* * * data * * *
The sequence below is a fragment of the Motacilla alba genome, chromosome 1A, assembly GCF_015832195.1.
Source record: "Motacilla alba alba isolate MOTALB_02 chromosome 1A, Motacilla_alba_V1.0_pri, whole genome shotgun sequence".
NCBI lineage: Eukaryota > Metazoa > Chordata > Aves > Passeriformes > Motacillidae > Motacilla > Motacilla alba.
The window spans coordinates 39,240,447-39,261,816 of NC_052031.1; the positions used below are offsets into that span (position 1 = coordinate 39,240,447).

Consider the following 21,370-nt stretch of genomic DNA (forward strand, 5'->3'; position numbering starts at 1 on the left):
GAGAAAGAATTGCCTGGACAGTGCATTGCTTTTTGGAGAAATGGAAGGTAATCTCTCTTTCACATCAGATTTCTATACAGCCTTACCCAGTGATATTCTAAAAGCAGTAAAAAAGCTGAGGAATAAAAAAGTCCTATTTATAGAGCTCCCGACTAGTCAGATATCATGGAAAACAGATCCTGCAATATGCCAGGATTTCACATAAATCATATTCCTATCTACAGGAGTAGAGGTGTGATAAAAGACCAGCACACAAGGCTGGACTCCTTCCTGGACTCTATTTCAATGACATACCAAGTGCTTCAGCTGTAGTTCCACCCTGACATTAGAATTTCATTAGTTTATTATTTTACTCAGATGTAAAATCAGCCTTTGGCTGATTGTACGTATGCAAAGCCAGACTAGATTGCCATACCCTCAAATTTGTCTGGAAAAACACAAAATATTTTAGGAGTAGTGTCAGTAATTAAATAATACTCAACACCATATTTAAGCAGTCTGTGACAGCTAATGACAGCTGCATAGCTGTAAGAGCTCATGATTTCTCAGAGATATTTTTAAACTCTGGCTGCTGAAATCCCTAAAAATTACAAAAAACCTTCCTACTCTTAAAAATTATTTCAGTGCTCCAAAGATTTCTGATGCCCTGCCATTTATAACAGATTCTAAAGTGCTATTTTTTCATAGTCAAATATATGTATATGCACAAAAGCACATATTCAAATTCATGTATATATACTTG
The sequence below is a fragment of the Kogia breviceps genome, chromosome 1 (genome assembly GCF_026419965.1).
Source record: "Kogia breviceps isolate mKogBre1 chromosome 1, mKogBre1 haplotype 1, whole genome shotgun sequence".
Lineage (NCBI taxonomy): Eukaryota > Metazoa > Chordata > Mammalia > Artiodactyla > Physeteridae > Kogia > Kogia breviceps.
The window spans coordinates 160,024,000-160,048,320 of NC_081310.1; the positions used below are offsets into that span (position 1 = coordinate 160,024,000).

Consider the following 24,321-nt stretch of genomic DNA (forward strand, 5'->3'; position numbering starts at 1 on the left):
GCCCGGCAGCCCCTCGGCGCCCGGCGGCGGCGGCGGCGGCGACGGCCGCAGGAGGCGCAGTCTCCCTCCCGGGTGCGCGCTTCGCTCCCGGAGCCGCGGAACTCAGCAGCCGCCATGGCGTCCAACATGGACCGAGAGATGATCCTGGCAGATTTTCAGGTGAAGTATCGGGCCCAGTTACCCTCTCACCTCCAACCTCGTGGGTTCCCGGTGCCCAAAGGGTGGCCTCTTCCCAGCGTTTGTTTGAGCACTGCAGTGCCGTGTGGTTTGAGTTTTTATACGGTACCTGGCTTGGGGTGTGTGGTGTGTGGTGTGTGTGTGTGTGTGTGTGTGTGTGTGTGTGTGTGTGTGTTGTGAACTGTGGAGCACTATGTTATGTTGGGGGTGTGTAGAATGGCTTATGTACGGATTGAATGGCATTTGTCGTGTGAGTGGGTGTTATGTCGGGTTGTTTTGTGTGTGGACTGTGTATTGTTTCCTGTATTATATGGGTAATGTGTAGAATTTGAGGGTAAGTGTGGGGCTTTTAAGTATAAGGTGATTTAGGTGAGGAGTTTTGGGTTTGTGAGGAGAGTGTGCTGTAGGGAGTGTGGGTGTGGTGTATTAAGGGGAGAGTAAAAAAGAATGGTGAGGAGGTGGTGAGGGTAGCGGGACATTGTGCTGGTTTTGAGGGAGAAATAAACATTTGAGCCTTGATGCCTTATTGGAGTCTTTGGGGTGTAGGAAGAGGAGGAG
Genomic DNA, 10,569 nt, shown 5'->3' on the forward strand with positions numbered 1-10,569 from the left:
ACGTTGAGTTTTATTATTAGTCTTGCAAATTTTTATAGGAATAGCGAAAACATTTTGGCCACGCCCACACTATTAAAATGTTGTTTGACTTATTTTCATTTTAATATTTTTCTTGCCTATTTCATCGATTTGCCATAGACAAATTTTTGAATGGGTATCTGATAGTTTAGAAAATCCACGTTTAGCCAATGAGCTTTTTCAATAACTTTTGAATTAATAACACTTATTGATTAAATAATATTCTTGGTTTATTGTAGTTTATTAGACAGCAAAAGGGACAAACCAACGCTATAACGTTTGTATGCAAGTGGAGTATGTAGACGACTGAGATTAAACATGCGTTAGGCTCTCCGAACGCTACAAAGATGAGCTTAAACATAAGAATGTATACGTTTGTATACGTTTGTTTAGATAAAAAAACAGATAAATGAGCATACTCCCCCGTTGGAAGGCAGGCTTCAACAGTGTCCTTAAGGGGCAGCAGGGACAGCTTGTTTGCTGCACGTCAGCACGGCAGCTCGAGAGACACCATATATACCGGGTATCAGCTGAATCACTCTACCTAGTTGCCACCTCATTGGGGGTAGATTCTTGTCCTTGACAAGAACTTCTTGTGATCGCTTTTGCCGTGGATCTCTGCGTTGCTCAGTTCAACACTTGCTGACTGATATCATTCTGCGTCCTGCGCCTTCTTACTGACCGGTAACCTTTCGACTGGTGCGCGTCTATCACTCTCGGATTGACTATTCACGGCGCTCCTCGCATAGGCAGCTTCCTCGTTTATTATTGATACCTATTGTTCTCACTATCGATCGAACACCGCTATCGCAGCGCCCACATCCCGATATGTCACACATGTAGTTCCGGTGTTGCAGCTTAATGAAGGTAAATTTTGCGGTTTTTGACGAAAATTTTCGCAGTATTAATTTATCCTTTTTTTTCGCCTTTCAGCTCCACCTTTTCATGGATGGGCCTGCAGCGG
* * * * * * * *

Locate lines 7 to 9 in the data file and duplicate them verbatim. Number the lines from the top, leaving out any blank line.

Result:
The sequence below is a fragment of the Kogia breviceps genome, chromosome 1 (genome assembly GCF_026419965.1).
Source record: "Kogia breviceps isolate mKogBre1 chromosome 1, mKogBre1 haplotype 1, whole genome shotgun sequence".
Lineage (NCBI taxonomy): Eukaryota > Metazoa > Chordata > Mammalia > Artiodactyla > Physeteridae > Kogia > Kogia breviceps.